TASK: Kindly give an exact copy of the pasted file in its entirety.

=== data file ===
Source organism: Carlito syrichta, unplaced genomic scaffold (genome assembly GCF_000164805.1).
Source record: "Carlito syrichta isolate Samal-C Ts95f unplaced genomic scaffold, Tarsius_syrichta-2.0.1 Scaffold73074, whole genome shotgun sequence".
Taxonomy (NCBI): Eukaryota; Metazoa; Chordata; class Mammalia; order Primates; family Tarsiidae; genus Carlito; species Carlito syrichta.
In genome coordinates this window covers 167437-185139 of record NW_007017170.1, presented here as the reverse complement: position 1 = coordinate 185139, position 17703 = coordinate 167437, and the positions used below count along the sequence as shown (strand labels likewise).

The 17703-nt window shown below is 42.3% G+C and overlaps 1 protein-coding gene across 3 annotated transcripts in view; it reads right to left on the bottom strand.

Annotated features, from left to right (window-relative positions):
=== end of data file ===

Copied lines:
Source organism: Carlito syrichta, unplaced genomic scaffold (genome assembly GCF_000164805.1).
Source record: "Carlito syrichta isolate Samal-C Ts95f unplaced genomic scaffold, Tarsius_syrichta-2.0.1 Scaffold73074, whole genome shotgun sequence".
Taxonomy (NCBI): Eukaryota; Metazoa; Chordata; class Mammalia; order Primates; family Tarsiidae; genus Carlito; species Carlito syrichta.
In genome coordinates this window covers 167437-185139 of record NW_007017170.1, presented here as the reverse complement: position 1 = coordinate 185139, position 17703 = coordinate 167437, and the positions used below count along the sequence as shown (strand labels likewise).

The 17703-nt window shown below is 42.3% G+C and overlaps 1 protein-coding gene across 3 annotated transcripts in view; it reads right to left on the bottom strand.

Annotated features, from left to right (window-relative positions):